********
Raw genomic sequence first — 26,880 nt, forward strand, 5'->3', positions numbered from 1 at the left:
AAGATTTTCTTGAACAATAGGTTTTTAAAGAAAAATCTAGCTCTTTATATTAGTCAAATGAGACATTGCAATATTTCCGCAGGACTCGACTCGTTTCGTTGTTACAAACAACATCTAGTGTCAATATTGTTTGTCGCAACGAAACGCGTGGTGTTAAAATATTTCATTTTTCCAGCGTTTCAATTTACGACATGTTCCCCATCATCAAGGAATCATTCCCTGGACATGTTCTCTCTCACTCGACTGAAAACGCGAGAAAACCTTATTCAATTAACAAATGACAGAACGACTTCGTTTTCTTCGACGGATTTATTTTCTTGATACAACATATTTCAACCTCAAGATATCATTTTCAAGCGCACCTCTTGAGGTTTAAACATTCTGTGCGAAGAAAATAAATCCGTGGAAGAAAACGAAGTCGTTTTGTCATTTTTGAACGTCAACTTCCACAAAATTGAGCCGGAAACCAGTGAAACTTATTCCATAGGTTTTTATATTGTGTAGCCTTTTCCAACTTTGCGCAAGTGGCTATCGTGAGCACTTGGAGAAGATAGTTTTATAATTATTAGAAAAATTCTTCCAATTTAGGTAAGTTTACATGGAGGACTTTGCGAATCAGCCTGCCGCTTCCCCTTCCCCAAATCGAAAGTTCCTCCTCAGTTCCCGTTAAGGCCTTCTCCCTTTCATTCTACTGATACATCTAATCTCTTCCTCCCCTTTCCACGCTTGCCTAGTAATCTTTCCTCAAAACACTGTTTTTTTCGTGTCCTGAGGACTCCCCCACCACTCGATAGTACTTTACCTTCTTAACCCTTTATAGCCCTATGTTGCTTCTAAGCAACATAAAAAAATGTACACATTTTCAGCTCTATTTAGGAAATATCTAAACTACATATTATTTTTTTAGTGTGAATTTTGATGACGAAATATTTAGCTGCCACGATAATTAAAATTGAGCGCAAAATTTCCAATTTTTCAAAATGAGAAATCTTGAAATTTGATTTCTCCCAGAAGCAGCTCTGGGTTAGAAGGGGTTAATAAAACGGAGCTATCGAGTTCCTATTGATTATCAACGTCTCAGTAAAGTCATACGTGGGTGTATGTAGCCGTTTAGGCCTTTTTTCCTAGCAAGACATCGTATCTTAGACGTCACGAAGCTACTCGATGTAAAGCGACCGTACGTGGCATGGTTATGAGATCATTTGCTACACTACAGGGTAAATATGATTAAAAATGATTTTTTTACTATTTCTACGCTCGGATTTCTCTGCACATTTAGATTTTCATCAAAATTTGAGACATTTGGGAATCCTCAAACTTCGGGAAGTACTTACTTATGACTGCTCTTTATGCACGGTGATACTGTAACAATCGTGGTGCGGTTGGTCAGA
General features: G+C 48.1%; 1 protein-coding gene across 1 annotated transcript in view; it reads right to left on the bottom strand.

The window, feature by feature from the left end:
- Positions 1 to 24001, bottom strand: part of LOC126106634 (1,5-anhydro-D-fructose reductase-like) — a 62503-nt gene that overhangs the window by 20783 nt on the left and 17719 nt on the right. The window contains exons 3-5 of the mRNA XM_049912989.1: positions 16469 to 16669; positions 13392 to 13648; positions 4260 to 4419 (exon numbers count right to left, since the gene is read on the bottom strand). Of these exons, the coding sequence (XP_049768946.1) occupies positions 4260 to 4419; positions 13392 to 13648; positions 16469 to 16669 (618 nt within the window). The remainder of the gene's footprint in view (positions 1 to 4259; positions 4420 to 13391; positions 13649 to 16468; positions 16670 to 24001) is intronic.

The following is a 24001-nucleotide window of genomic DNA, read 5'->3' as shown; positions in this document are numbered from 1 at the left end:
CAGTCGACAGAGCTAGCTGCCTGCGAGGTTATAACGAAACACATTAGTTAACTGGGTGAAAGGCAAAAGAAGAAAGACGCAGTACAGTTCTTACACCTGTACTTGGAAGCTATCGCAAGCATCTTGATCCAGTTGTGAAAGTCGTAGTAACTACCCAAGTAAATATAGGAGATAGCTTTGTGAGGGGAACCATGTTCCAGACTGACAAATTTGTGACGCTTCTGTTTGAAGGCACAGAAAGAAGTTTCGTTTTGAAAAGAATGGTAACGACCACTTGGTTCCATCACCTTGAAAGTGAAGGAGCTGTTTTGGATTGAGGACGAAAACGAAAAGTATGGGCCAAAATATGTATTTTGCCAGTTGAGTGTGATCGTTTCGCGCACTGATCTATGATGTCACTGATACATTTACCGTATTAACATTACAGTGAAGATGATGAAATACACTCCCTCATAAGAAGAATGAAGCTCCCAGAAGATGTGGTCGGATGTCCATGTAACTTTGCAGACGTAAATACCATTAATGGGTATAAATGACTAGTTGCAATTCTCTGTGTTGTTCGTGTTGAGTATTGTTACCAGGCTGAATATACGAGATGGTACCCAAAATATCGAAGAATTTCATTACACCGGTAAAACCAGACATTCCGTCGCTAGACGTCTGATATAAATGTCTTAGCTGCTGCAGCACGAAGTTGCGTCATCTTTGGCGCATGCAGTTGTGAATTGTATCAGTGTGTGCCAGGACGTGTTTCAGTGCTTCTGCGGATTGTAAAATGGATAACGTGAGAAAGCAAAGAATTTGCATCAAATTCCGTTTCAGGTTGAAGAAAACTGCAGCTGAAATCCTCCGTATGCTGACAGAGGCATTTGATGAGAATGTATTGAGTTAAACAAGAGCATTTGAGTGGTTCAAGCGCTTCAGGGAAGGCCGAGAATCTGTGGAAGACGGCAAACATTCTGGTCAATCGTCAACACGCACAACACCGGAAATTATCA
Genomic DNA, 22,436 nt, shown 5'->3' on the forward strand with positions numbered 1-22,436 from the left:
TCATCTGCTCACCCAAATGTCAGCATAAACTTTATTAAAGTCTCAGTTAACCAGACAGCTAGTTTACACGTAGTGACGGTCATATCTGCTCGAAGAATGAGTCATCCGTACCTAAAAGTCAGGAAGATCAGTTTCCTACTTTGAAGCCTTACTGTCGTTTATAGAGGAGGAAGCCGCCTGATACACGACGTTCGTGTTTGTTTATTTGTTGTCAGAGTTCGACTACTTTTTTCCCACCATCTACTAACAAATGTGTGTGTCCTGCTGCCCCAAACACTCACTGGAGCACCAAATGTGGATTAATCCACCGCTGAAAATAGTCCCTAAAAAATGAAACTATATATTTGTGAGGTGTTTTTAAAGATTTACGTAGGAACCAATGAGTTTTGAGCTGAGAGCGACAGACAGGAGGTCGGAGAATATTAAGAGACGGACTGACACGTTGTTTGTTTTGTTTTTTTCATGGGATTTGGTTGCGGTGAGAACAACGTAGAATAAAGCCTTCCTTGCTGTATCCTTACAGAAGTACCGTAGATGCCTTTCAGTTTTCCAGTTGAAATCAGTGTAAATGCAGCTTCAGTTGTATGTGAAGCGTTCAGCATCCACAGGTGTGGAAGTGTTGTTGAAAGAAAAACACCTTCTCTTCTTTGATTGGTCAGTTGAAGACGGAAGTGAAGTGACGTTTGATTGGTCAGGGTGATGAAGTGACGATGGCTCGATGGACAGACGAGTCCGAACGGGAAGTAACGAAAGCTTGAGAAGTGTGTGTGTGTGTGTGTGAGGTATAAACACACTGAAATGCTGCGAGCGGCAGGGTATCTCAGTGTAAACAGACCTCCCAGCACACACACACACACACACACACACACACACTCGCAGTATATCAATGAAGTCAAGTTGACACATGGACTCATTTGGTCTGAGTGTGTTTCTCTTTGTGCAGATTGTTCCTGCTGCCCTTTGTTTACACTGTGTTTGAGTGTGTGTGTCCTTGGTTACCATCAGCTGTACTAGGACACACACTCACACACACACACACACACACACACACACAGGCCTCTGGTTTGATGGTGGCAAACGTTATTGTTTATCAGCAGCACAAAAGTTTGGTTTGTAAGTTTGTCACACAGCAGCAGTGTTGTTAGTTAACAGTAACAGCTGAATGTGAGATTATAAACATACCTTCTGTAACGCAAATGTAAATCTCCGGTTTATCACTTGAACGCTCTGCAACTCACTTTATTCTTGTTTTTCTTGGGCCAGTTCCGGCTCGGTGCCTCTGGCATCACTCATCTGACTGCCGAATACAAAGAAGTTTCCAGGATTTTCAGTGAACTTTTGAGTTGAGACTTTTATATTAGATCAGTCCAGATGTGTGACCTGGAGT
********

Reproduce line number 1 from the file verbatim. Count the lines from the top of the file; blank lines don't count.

Raw genomic sequence first — 26,880 nt, forward strand, 5'->3', positions numbered from 1 at the left: